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2017 Nissan Versa Overview
Though basic even for a subcompact sedan, the 5-passenger Nissan Versa does have its share of redeeming qualities, not the least of which is a starting MSRP that will again have the Scrooges of the world dancing in the streets. Other redeeming qualities in this ultra-affordable 4-door include the roomiest rear seating in the segment, an impressive 14.9 cubic feet of trunk space, and a surprisingly comfortable ride.
Nissan has announced no changes for the upcoming year’s Versa lineup, so expect the 2017 version to again come in 4 trims: the S, S Plus, SV, and the flagship SL. All editions offer front-wheel drive (FWD) only, and lower trims have a distinctly low-end feel both inside and out.
The Versa, which debuted for the 2007 model year, last underwent a refresh for 2015. Upgrades included reworked exterior styling, a more upscale interior look, and upgraded cabin amenities like standard Bluetooth hands-free calling (which came on all trims). Now well into its second generation, the Versa, as well as its Versa Note hatchback sibling, won’t ever be plush, but it remains an almost perfect first new car. The Versa Note, by the way, is covered in a separate overview.
Powering this pint-size 4-door is a 1.6-liter inline 4-cylinder engine with three different transmissions. The entry-level S trim is delivered with a standard 5-speed manual transmission, while a 4-speed automatic transmission comes optional. All other trims feature a continuously variable transmission (CVT) that, though clunky, is the most fuel efficient.
Look for all trims boasting the CVT to get an EPA-estimated 31 mpg city/40 highway/35 combined, while a Versa S toting the 5-speed stick-shift gets 27/36/30, and the S with the 4-speed automatic is estimated at 26/35/30. One track test had the Versa going from 0 to 60 in 10.4 seconds, around a half-second slower than most rivals.
Nissan offers the Versa S with distinctly spartan features, for which there is no apology, since its starting price is lower than many similarly sized and equipped used vehicles. Move up to the higher trims and the bling factor rises exponentially, as does the MSRP. Costlier trims boast such standard features as a rear-view camera, power-adjustable outside mirrors, a rear spoiler, and satellite radio, while NissanConnect destination downloads and phone apps also come standard on the SL. The Versa's touted value means a number of glaring omissions, including a tilt-only steering wheel, little in the way of cabin soundproofing, and, in the S, no split-folding rear seatbacks. But, as a positive, an auto-dimming rear-view mirror with an integrated remote garage door opener is optional on all trims, including the base S.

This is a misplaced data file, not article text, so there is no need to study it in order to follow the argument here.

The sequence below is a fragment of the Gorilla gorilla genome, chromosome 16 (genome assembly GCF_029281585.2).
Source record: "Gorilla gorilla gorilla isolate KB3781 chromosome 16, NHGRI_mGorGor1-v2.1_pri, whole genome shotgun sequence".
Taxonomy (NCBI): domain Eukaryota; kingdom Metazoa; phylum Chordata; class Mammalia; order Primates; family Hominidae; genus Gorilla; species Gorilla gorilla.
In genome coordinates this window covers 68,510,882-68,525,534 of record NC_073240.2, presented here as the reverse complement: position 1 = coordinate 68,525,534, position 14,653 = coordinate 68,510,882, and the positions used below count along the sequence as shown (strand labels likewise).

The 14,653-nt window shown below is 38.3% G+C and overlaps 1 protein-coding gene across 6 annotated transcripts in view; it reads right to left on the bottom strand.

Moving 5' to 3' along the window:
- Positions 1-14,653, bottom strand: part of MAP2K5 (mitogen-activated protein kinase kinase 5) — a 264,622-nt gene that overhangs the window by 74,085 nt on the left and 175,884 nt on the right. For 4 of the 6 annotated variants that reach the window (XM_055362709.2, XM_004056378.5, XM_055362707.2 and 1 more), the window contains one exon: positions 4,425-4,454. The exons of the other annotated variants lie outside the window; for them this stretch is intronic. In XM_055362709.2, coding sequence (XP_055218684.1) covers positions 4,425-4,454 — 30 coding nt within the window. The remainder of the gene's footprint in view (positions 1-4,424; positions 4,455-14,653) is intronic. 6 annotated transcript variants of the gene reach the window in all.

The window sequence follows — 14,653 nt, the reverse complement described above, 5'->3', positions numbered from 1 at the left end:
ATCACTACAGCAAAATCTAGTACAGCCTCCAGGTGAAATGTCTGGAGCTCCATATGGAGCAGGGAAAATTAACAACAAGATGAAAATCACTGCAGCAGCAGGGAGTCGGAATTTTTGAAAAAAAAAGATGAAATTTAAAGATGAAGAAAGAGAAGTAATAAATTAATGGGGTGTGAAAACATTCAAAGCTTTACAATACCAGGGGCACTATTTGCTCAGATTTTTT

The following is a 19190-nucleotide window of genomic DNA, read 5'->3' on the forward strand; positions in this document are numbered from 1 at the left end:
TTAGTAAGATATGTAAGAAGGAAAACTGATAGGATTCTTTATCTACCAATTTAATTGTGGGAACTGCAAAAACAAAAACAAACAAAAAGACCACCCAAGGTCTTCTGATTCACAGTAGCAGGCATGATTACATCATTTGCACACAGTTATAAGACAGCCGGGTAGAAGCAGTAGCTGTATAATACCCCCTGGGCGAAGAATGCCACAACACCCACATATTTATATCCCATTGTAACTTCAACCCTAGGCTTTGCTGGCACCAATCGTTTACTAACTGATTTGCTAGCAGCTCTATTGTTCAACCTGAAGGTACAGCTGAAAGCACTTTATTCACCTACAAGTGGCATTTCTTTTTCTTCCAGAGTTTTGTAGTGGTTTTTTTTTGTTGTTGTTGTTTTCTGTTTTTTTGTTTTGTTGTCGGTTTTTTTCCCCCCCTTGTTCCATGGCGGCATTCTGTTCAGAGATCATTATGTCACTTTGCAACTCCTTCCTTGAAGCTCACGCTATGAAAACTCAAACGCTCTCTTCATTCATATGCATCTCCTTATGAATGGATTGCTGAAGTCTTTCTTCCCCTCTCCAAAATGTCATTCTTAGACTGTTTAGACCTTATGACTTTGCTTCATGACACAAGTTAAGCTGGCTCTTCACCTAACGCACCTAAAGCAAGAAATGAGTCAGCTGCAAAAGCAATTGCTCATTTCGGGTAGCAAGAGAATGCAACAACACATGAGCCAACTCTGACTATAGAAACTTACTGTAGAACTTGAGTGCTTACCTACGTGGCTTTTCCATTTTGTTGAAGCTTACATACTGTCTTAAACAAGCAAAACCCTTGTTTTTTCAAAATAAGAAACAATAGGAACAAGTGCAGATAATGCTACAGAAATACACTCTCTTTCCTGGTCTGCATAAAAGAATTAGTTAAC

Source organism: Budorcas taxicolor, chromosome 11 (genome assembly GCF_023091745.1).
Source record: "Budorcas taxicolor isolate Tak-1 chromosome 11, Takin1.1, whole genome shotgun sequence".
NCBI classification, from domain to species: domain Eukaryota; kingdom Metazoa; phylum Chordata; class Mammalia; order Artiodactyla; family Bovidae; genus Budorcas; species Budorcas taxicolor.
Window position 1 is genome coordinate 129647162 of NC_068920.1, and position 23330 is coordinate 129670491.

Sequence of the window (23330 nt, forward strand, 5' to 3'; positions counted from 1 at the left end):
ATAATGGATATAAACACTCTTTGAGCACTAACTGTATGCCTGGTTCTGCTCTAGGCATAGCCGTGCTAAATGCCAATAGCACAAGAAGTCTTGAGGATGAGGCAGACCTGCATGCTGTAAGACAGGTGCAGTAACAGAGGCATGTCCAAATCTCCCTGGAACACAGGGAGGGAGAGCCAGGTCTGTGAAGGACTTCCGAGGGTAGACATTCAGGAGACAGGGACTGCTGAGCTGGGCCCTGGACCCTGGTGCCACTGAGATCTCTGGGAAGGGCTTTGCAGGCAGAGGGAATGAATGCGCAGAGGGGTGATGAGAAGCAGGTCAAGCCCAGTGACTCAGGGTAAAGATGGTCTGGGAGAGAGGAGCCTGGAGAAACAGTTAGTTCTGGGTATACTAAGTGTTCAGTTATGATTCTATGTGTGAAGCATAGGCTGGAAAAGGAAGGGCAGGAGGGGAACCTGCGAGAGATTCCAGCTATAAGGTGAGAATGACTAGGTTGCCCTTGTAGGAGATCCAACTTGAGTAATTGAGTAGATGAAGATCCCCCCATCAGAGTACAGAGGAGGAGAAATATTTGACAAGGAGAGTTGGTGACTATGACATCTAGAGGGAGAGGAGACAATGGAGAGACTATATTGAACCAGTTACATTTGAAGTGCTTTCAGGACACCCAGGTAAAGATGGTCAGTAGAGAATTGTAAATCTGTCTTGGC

Standard safety features aboard the Versa include the usual array of government-mandated equipment, such as front and front side-mounted airbags, front and rear head curtain airbags, and traction and stability control. Look, also, for front disc and rear drum antilock brakes (ABS). Higher Versa trims add standard front fog/driving lights, turn-signal-integrated mirrors, and a remote antitheft alarm to the list, with the SL also tossing in Nissan’s unique Easy-Fill tire-inflation alert system, which interfaces with the tire-pressure monitor when you’re inflating the tires and beeps the horn as an indication that the proper psi has been reached.
The National Highway Transportation Safety Administration (NHTSA) gives the current Versa its second-highest score of 4 stars overall in crashworthiness testing, while the Insurance Institute for Highway Safety (IIHS) awards it a best score of Good on all tests except for the small-overlap frontal offset, in which the Versa scored a worst-possible Poor. The IIHS also gave its second-highest score of Acceptable for the Versa's LATCH child-seat anchoring system’s ease of use.
Challengers to the Versa, all of which offer better performance and features, as well as a higher price tag, include the Ford Fiesta, Chevrolet Sonic, Scion iA, Hyundai Accent, and Kia Rio.
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